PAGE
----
For this weeks Project 52 our assignment was a product shot of a product that is used to cook, with eggs. Big spoon with eggs. Egg cooker with eggs. Spatula with eggs. Pan with eggs. Colorful bowl with eggs.
Fortunately for us, our neighbors provide us with fresh eggs from their chickens every week. The eggs are decadent.
However, I learned that not all eggs peel equally. I quickly failed egg peeling 101.
Over the week-end I noticed a flowering tree at the back of the property that I had never seen before. The flowers are tiny, about the size of my thumb and I think I noticed them because the tree is covered.
I had a few minutes a lunch when I was running the hound dogs so I grabbed my macro lens and headed on back there.
I have no clue what kind of tree it is, but the blossoms certainly are pretty.
If anyone knows what it is, tell me, tell me... please?
ISO 200, 50mm, f/7.0, HDR—1/200, 1/3200, 1/800, 1/50 sec
I don't do many HDR photos, but every once in a while I see something that suggests it might be a good candidate.
Cars are one of those things that always fascinate me. Old is best, rust is good and then, there is the generation I grew up with.
When we were wandering around Scio yesterday, we walked past this Chevy Malibu parked in front of overgrown wisteria. I am fairly certain that underneath the wisteria is probably the garage the Malibu was once parked inside.
The car tags were current, so at least this one is still maintained unlike some many of the other cars we've stopped to photograph.
ISO 100, 24mm, f/16, HDR—1/40, 1/160, 1/10, 0.4 sec.
When I saw the Malibu, it immediately brought my attention back to the Catalina that I found in a field nearly 18 months ago. I loved this image and probably remains one of my favorites. According to the tags, she took her last ride in 1974.
We drove by the field again today, just in case. The Catalina was gone. I hope someone took her home to give her the TLC she justly deserved.
I have a beautiful bouquet of flowers sitting on the table, roses and gerber daisies.
It is quite stunning, but tonight I plucked a single rose out to play with lighting. The big fundraiser for the college, Moonlight and Roses is rapidly approaching and it is time for me to come up with a design.
As I was slaving away at the computer this afternoon, a group of students entered my office. Admittedly, I hardly recognized them. They were a few of the cast members from the theater production, sans costume.
They presented me with this beautiful bouquet of flowers and a card signed by everyone thanking me for the photos I took last week.
A beautiful gesture that I appreciate more than they will ever know.
One of my very places to visit is the butterfly exhibit, Wings of Wonder. I don't think anything is a wonderful as butterflies dancing about in a tropical forest setting.
They aren't without challenges when it comes to photography however. The building is about 85° and humid, really humid. The bifocals fog up, the camera lens fogs up and the hot flashes go out of control.
ISO 400, 100mm macro, f/4.0, 1/160 sec
Once everything has de-fogged, the challenge of depth of focus, focus and shutter speed all heat my brain. These guys land for a split second and are off again. I'm so glad for the digital age, because at least I have a chance of one or two worthy photos.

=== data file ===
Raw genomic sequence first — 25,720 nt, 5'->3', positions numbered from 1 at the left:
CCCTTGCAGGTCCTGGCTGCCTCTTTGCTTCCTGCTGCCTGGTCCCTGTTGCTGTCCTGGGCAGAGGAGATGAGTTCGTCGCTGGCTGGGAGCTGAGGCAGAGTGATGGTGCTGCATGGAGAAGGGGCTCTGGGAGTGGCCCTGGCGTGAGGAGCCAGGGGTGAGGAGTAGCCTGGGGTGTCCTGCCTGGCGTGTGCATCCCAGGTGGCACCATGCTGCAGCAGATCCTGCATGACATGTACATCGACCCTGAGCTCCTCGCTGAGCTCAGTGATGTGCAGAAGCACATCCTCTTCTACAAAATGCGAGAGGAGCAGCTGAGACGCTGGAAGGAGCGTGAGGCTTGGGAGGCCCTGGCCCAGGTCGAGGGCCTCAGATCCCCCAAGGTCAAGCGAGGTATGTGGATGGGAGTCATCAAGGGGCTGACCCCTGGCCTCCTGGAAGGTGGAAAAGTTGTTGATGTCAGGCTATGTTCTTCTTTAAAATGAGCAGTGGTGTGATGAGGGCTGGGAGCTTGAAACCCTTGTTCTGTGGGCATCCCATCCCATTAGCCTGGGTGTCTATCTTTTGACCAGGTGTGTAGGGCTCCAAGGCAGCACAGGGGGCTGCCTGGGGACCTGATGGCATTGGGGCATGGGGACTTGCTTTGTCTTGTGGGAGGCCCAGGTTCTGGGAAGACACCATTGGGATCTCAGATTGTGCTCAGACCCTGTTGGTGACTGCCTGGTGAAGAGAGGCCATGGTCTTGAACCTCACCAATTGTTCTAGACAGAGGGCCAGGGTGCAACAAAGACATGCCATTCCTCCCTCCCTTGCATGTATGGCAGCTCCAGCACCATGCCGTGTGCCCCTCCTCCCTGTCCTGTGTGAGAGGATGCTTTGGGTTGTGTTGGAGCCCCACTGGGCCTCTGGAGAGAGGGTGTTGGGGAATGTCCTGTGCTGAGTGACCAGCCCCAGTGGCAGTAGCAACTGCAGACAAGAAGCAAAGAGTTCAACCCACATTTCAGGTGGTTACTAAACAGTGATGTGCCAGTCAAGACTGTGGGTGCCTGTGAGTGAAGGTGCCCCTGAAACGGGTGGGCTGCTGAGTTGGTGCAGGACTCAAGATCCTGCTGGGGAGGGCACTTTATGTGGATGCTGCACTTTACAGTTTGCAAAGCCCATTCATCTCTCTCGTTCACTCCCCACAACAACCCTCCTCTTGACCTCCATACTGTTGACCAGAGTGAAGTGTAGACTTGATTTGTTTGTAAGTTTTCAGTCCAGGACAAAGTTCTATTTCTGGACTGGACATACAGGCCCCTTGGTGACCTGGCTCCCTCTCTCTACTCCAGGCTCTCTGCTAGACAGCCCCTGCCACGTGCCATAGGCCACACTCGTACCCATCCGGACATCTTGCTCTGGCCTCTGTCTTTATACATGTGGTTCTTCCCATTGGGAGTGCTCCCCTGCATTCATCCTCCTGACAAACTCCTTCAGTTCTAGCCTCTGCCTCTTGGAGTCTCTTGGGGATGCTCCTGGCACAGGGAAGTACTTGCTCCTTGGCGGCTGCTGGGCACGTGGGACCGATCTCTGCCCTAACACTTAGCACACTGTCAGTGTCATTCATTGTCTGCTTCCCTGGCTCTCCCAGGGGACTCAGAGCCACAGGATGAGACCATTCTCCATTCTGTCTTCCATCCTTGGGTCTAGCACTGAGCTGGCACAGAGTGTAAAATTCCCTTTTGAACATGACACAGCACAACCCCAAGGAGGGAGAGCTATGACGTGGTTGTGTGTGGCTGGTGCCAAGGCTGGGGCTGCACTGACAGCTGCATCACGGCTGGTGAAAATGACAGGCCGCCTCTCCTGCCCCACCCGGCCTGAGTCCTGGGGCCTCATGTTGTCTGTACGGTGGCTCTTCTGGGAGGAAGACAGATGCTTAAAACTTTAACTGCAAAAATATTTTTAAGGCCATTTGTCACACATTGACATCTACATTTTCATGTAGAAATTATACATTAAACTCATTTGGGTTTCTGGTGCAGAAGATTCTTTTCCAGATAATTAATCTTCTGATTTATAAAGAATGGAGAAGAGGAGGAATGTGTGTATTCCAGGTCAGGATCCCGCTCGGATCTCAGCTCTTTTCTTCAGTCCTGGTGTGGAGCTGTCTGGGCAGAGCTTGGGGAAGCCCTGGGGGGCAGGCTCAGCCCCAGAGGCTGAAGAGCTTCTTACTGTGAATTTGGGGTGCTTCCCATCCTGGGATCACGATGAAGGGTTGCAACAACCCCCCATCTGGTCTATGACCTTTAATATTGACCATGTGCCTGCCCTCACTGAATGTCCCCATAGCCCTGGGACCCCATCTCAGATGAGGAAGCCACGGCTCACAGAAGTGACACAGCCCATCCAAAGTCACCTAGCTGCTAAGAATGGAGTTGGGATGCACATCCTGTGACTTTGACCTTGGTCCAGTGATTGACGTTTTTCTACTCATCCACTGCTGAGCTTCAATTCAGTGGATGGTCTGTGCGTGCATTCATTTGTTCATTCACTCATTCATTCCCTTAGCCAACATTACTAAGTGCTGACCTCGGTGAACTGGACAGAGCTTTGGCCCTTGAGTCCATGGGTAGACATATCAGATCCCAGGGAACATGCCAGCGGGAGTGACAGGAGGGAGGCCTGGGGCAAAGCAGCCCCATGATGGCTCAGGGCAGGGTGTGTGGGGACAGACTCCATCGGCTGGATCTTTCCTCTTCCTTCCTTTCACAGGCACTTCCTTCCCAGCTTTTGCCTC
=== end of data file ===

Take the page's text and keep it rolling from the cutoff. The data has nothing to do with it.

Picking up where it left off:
ISO 400, 100mm macro, f/2.8, 1/80 sec
I suspect I will find one or two more to post during the week.
I have mentioned more than once that I work at a community college.
It is no secret, budgets are tough and cuts are happening left and right. Sadly, this year's fatality is the theater program. Since my first year at the college, I have been involved with promoting the theater.
When they asked me to come in and shoot the final production at the end of the play one night, I was more than happy to go back over to the campus at 8:45 pm.
I thought it would take about 30 minutes, we would set up a few shots I'd use my lighting. It would be great.
Hmmmm, the best laid plans of mice and men... For the first time ever, I had to push my ISO to 4000 to capture this scene (and they ran at half speed for me). I was standing outside of a window shooting in.
My brain was cranking the whole time, how on earth was I going to pull this off?
I'm guessing this must have been a collar for a work horse or maybe a mule? From the writing on the walls, we're pretty sure they had cattle, but I don't think I have ever seen a collar strapped onto a cow.
During our "flip-a-coin" drive today, we came across an old abandoned barn. I kept myself busy finding treasures outside when I discovered Karen had disappeared inside. It took a little while, but I eventually worked up the courage to join her.
It was so worth it. Calenders dating back to the early '70s lined the walls, but I was intrigued by this mostly empty bottle of liniment.
A dear friend of mine got married today at the Oregon Garden. She had asked me to shoot their wedding, and though I have little to no experience with weddings (I think I have now attended five in my life) I agreed to do it.
I got up there early and stopped at one of the ponds to take pictures when to my delight, a blue heron flew in for a visit. I stalked him from the opposite bank for quite a awhile before he took off.
The wedding was beautiful and outside in the pouring rain. It was small and everyone gathered underneath the small gazebo. That is everyone but me as I circled the gazebo, shooting up hoping to catch a glimpse of the bride and groom in between all of the guests heads.
Did I add that it was pouring down rain. I was ever so thankful that I just happened to throw my ThinkTank hydrophbia in the car before I left. It saved my camera. I was the only drowned rat present.
I took a quick trip out to the front yard tonight to do a flower inventory. I have to confess, our flowers are on their own. If they grow, it's because they are hardy and find their own food and water.